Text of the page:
Molecular identity and physiological role of epithelial potassium recycling channels
One of the Kv channel alpha subunits, called KCNQ1, is curious in that it can function as a voltage-gated potassium channel, but is converted to a constitutively active, relatively voltage-independent potassium channel by MiRP1 (KCNE2) or MiRP2 (KCNE3). We are studying the mechanisms by which the single transmembrane domain ancillary subunits MiRP1 and MiRP2 can lock the KCNQ1 S4 voltage sensor in the activated conformation, enabling KCNQ1 to maintain a relatively high open probablity at hyperpolarized potentials.
In addition to mechanisms of channel function, we are studying the physiologic role of KCNQ1-MiRP1 and KCNQ1-MiRP2 channels. One of their functions appears to be to act as potassium 'recycling' pathways, to facilitate efflux of potassium ions that were introduced into the cell by various types of potassium ion co-transporter, depending upon the tissue. One example is in gastric parietal cells, which line gastric glands and secrete gastric acid - important for digestion but also for controlling gut bacteria. As the gastric H /K -ATPase pumps protons into the stomach lumen, potassium ions enter the cell. KCNQ1-MiRP1 channels appera to provide an apical conduit for potassium ion escape from the cell, preventing potassium depletion in the stomach lumen and potassium accumulation in the parietal cell.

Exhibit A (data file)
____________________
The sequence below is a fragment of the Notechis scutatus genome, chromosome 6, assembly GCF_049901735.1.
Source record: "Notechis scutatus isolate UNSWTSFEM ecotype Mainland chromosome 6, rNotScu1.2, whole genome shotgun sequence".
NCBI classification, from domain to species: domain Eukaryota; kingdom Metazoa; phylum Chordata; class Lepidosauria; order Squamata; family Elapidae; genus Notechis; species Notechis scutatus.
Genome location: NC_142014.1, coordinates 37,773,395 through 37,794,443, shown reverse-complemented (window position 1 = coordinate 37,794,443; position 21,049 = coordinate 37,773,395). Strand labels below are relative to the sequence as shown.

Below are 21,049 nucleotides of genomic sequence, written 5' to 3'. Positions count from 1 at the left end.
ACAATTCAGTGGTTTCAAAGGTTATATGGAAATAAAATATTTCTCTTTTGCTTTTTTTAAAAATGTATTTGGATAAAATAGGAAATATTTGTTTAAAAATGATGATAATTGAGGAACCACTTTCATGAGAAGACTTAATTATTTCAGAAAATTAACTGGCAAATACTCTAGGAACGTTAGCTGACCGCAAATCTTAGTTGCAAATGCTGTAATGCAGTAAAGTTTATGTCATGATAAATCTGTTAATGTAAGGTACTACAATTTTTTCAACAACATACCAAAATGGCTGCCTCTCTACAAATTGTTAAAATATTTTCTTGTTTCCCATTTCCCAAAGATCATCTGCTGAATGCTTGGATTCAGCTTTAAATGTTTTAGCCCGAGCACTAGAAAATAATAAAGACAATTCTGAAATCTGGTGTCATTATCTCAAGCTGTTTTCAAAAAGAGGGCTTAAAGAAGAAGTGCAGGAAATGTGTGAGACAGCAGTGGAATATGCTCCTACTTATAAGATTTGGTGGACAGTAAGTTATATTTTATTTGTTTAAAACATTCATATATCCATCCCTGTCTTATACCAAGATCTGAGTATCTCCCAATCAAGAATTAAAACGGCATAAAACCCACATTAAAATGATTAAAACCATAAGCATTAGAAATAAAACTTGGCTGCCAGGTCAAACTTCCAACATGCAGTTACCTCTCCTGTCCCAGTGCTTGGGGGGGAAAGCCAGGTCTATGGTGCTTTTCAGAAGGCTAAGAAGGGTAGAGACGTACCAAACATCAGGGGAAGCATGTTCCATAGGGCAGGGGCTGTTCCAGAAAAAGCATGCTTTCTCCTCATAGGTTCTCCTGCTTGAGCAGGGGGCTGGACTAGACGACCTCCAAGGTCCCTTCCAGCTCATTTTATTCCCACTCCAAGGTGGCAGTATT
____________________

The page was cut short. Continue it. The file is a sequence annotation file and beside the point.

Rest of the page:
Panaghie, G. & Abbott, G.W. The role of S4 charges in voltage-dependent and voltage-independent KCNQ1 potassium channel complexes. J Gen Physiol. 2007 Feb;129(2):121-33. Epub 2007 Jan 16. PMID: 17227916
Roepke, T.K., Anantharam, A., Kirchhoff, P., Busque, S.M., Young, J.B., Geibel, J.P., Lerner, D.J., & Abbott G.W. The KCNE2 potassium channel ancillary subunit is essential for gastric acid secretion. Journal of Biological Chemistry 281 (33): 23740-23747, 2006